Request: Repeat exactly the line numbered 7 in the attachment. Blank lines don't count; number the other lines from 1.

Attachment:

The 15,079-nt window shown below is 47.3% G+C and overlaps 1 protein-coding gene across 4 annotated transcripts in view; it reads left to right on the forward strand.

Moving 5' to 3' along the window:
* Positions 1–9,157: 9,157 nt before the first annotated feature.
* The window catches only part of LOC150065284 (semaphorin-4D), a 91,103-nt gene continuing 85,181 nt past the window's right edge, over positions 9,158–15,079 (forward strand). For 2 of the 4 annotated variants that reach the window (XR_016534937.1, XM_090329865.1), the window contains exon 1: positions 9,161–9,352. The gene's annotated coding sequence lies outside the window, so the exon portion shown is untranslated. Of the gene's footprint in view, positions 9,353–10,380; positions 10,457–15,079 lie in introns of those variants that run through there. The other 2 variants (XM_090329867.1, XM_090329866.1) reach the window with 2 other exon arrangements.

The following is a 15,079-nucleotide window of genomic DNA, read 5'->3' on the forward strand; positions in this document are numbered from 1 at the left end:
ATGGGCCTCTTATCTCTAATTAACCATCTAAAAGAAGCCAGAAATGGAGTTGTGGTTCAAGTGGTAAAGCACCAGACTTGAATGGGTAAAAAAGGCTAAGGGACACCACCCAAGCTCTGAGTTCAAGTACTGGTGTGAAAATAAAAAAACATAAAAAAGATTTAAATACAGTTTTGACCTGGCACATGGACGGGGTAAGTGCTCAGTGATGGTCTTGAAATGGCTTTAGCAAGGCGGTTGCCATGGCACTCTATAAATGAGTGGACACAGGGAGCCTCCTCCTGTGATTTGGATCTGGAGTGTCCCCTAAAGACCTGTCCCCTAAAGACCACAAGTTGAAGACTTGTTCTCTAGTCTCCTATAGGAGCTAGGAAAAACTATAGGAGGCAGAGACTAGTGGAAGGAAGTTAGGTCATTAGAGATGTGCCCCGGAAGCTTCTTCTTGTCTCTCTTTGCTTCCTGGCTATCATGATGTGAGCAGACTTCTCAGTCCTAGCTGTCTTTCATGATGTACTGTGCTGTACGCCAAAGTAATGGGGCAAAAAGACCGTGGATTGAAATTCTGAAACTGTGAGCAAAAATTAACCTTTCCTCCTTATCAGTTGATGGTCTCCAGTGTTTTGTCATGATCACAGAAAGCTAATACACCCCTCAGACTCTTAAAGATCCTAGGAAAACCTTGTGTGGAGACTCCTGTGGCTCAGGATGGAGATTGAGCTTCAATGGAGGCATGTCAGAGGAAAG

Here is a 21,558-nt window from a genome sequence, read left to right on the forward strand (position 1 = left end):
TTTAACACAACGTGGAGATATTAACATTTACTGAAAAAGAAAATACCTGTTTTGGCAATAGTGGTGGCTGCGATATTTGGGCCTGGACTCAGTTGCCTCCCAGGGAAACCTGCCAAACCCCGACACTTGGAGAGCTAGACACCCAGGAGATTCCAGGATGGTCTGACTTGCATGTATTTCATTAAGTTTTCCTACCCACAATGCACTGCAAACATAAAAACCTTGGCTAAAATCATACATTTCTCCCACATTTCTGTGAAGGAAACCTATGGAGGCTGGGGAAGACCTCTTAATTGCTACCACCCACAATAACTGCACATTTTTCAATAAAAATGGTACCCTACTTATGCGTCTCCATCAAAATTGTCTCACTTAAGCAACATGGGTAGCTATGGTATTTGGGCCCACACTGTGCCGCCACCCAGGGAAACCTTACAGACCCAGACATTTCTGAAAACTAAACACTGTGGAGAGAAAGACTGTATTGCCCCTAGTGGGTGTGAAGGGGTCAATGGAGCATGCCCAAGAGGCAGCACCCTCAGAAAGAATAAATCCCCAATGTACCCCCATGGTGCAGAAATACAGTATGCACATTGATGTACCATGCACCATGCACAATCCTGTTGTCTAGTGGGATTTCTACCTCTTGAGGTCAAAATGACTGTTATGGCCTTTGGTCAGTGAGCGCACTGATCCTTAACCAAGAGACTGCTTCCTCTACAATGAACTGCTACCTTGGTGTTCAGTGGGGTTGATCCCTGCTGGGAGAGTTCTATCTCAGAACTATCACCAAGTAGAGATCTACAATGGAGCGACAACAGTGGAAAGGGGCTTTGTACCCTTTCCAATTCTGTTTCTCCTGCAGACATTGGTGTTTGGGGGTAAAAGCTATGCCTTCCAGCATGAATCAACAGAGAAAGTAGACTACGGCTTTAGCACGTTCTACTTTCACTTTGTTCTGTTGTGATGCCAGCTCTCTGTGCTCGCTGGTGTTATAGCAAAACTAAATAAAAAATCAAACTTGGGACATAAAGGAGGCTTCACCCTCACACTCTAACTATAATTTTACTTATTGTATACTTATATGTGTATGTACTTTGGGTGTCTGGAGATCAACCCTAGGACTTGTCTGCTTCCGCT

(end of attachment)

Here is a 21,558-nt window from a genome sequence, read left to right on the forward strand (position 1 = left end):